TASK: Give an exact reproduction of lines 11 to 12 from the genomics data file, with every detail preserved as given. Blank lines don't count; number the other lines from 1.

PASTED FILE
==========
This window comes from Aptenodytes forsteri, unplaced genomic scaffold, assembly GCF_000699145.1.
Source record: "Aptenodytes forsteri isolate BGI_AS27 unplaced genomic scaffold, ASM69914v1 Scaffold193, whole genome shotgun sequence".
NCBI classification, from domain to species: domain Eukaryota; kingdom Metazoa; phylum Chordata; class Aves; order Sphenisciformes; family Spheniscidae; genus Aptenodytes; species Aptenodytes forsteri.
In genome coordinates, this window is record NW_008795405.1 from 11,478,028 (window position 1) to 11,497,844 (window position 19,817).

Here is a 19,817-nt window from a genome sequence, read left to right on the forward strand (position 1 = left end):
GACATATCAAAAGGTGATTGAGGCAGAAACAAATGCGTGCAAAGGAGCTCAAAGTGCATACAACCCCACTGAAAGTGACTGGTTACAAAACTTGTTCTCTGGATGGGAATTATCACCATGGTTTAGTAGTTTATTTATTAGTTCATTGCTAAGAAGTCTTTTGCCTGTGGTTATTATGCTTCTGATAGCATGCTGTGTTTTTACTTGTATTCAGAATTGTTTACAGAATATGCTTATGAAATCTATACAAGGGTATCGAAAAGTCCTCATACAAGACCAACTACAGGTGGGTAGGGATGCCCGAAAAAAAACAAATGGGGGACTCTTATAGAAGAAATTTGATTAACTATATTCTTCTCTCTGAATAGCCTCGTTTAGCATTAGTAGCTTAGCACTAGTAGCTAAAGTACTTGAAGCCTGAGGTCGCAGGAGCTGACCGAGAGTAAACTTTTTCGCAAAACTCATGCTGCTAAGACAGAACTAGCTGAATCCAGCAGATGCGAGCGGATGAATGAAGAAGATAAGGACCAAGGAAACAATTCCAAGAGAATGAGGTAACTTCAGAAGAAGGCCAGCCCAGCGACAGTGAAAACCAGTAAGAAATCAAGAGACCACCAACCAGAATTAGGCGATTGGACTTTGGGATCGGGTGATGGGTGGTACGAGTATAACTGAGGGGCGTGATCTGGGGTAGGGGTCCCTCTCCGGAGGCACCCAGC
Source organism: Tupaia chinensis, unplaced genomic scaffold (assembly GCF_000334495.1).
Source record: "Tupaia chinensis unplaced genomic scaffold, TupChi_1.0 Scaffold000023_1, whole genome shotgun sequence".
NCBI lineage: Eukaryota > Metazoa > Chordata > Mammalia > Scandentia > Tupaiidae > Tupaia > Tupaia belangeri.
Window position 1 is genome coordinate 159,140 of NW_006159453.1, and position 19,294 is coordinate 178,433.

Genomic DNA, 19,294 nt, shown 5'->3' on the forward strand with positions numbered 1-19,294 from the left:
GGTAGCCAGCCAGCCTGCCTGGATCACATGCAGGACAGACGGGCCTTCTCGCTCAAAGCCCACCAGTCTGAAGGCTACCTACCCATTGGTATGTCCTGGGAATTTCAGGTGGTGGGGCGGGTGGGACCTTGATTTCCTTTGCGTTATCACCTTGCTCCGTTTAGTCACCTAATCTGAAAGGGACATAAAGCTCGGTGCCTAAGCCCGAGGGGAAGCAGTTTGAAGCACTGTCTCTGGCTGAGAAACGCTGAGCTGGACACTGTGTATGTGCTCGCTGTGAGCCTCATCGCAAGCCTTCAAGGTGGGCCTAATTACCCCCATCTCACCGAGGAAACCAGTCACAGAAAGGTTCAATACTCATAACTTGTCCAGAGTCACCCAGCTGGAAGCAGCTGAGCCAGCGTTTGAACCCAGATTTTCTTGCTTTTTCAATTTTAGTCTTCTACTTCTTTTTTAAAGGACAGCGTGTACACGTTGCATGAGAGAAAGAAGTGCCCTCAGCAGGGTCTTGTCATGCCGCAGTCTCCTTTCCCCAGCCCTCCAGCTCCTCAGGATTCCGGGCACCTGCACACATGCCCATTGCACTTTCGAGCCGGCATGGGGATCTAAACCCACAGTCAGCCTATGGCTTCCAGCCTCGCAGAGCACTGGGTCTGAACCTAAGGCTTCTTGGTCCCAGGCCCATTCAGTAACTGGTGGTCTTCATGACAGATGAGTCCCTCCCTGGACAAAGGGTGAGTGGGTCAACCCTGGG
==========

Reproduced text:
Genomic DNA, 19,294 nt, shown 5'->3' on the forward strand with positions numbered 1-19,294 from the left:
GGTAGCCAGCCAGCCTGCCTGGATCACATGCAGGACAGACGGGCCTTCTCGCTCAAAGCCCACCAGTCTGAAGGCTACCTACCCATTGGTATGTCCTGGGAATTTCAGGTGGTGGGGCGGGTGGGACCTTGATTTCCTTTGCGTTATCACCTTGCTCCGTTTAGTCACCTAATCTGAAAGGGACATAAAGCTCGGTGCCTAAGCCCGAGGGGAAGCAGTTTGAAGCACTGTCTCTGGCTGAGAAACGCTGAGCTGGACACTGTGTATGTGCTCGCTGTGAGCCTCATCGCAAGCCTTCAAGGTGGGCCTAATTACCCCCATCTCACCGAGGAAACCAGTCACAGAAAGGTTCAATACTCATAACTTGTCCAGAGTCACCCAGCTGGAAGCAGCTGAGCCAGCGTTTGAACCCAGATTTTCTTGCTTTTTCAATTTTAGTCTTCTACTTCTTTTTTAAAGGACAGCGTGTACACGTTGCATGAGAGAAAGAAGTGCCCTCAGCAGGGTCTTGTCATGCCGCAGTCTCCTTTCCCCAGCCCTCCAGCTCCTCAGGATTCCGGGCACCTGCACACATGCCCATTGCACTTTCGAGCCGGCATGGGGATCTAAACCCACAGTCAGCCTATGGCTTCCAGCCTCGCAGAGCACTGGGTCTGAACCTAAGGCTTCTTGGTCCCAGGCCCATTCAGTAACTGGTGGTCTTCATGACAGATGAGTCCCTCCCTGGACAAAGGGTGAGTGGGTCAACCCTGGG